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How do we know that Italian words come from accusatives, not ablatives?

Professor Martin Maiden (Professor of the Romance Languages, Fellow of Trinity College) writes that "The overwhelming majority of modern nouns and adjectives [in Italian - Alex B.] appear to ...
Alex B.'s user avatar
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19 votes

Why is an accusative mode needed?

Languages are full of redundancy. So I think the premise of this question—that the accusative case is "needed"—is problematic. For example, there isn't a need for English speakers to use the plural in ...
Asteroides's user avatar
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15 votes

How do we know that Italian words come from accusatives, not ablatives?

Italian noun and adjective forms are not derived exclusively from Classical Latin accusative forms: Sometimes an Italian form comes from the Classical Latin nominative, as in the singular form of the ...
Asteroides's user avatar
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13 votes

Is "servos" accusative plural in Plautus's "is est servos ipse" and, if that's the case, why does "esse" takes accusative case there?

To expand a little on Joonas's answer, the nominative singular ending in Latin was originally /os/ for all masculine nouns of the second declension, which developed to /us/ as part of a more general ...
Asteroides's user avatar
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Why is *dōna* the plural acc. Instead of *donos* like the rest of the 2nd declensions?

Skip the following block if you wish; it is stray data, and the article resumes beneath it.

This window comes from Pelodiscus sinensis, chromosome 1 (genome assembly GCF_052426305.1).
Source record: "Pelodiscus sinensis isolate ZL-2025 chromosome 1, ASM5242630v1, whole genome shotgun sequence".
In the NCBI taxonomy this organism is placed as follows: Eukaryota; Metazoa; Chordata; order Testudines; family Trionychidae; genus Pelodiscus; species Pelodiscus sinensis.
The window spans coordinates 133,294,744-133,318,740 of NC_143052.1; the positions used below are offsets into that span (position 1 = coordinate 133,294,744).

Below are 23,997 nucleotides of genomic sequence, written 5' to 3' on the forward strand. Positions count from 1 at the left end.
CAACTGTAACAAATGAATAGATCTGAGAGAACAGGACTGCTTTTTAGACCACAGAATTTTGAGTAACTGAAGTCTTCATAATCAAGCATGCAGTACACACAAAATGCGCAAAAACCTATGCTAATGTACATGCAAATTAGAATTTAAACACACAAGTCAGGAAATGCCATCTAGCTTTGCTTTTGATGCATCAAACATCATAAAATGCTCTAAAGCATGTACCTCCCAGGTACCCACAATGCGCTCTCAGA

Dōnum is neuter; amīcus, fīlius, and ager are masculine. Neuter nouns are always the same in both the nominative and accusative case, in both singular and plural. See this question for more about how ...
Ben Kovitz's user avatar
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13 votes

Why is "O felicem virum, beatum Ioseph" in the accusative case here?

The vocative is used when addressing someone. The fact that it isn't used in the first part of this prayer makes me think that that portion is not meant to be addressed to Joseph (unlike the "Ora ...
Asteroides's user avatar
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12 votes

Is "servos" accusative plural in Plautus's "is est servos ipse" and, if that's the case, why does "esse" takes accusative case there?

It is servŏs in both instances, not servōs. The old form of the nominative has the ending -os instead of the later -us. What you see is indeed the singular nominative, but not in the form ...
Joonas Ilmavirta's user avatar
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Confusion regarding 'esse' + accusative

It's not that esse takes the accusative—it's that cupiō takes the accusative, and esse links two things in the same case. In other words, regem is accusative because mē is accusative, and mē is ...
Draconis's user avatar
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11 votes
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Why is the accusative not used in Judges 5:23?

Since the word comes from male dico, it traditionally took the dative for the same reason that dico takes it. The dative expresses to whom something is spoken or for whom the speech is beneficial (or, ...
Expedito Bipes's user avatar
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Why does "Hominem unius libri timeo" use comparativus unius instead of positivus unum?